The new antibody and antiviral treatments offered to people with COVID-19 who are at highest risk, aim to reduce the risk of becoming seriously ill and are for people not admitted to hospital.
Who can have COVID-19 treatment?
You are eligible for COVID-19 treatment if all of the following apply:
- you're aged 12 or over
- you're at highest risk of getting seriously ill from COVID-19
- you have symptoms of COVID-19
- you have tested positive for COVID-19
People at highest risk
You may be at highest risk of getting seriously ill from COVID-19 if you have:
- Down's syndrome
- sickle cell disease
- HIV or AIDS
- chronic kidney disease (CKD) stage 4 or 5
- certain types of cancer
- had certain types of chemotherapy in the last 12 months
- had radiotherapy in the last 6 months
- had an organ transplant
- a severe liver condition (such as cirrhosis)
- a rare condition affecting the brain or nerves (multiple sclerosis, motor neurone disease, Huntington’s disease or myasthenia gravis)
- certain autoimmune or inflammatory conditions (such as rheumatoid arthritis or inflammatory bowel disease)
- a condition or treatment that makes you more likely to get infections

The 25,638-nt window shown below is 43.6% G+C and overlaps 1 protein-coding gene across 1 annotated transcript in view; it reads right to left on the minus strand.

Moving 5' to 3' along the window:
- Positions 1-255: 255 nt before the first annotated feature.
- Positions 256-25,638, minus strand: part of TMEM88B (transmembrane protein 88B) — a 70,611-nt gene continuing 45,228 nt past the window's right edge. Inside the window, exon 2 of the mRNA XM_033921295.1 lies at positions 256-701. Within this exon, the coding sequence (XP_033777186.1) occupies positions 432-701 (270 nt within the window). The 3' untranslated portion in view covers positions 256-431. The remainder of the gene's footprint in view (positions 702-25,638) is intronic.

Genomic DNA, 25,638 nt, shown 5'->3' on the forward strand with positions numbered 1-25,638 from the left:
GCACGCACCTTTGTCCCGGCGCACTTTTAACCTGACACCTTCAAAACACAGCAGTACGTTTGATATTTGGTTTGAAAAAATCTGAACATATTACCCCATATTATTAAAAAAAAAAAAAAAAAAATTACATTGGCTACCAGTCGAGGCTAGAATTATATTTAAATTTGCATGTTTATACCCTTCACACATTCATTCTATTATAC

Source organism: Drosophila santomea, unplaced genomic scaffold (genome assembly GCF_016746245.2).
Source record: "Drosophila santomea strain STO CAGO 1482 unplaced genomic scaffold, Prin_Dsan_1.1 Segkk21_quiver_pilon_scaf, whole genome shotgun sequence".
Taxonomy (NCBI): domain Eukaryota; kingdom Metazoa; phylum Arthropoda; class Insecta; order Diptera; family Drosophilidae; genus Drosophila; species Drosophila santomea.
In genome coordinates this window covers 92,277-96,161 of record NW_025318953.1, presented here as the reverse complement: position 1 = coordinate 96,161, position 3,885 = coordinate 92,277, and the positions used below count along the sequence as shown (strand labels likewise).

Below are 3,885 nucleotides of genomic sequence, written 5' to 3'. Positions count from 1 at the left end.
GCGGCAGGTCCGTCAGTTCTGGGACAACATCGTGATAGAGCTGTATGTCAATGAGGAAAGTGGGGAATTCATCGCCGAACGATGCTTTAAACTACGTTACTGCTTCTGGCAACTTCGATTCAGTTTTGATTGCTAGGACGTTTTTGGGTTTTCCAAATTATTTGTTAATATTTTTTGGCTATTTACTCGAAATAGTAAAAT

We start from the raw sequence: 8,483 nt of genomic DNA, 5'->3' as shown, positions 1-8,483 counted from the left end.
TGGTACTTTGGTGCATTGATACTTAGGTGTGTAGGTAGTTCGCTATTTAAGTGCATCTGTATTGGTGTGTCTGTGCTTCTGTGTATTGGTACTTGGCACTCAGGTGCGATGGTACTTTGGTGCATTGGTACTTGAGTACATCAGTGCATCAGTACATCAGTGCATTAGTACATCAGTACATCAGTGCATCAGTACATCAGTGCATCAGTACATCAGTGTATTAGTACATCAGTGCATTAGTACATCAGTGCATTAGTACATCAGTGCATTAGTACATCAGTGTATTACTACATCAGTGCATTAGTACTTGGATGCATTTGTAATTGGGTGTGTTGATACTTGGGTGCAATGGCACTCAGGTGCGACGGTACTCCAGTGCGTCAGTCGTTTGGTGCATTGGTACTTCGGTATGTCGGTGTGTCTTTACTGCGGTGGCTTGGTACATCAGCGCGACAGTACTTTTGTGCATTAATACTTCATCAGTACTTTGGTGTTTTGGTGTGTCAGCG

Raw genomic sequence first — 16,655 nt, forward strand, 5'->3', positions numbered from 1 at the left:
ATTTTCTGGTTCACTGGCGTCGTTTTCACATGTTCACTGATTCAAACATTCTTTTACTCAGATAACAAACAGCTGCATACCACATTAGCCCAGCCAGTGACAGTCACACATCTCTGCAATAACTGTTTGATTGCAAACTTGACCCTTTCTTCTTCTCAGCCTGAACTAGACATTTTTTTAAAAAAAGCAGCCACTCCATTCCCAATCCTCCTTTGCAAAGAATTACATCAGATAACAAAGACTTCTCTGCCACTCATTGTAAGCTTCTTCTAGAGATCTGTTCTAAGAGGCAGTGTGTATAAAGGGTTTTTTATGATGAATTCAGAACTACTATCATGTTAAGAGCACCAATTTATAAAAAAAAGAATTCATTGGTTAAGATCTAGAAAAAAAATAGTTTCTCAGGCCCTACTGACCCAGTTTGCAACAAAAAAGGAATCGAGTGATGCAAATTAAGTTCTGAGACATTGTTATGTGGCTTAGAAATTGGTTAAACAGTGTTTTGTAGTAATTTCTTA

Most people in one of these high-risk groups, will have received, a letter from NHS England informing you of the new treatments. If you receive a positive PCR or register a positive lateral flow test result you will be contacted by the local COVID-19 Medicine Delivery Unit (CMDU) in Leicester.
However, if you have not been contacted directly regarding the new treatments within 24 hours of a positive test, you can contact your GP practice or NHS 111 for a referral to the CMDU. You cannot self-refer to a CDMU to access the new treatments.
If you are in one of the highest risk groups above, and are not contacted within 24 hours of regsitering a positive COVID-19 test, call your GP practice or NHS 111 to be referred for treatment.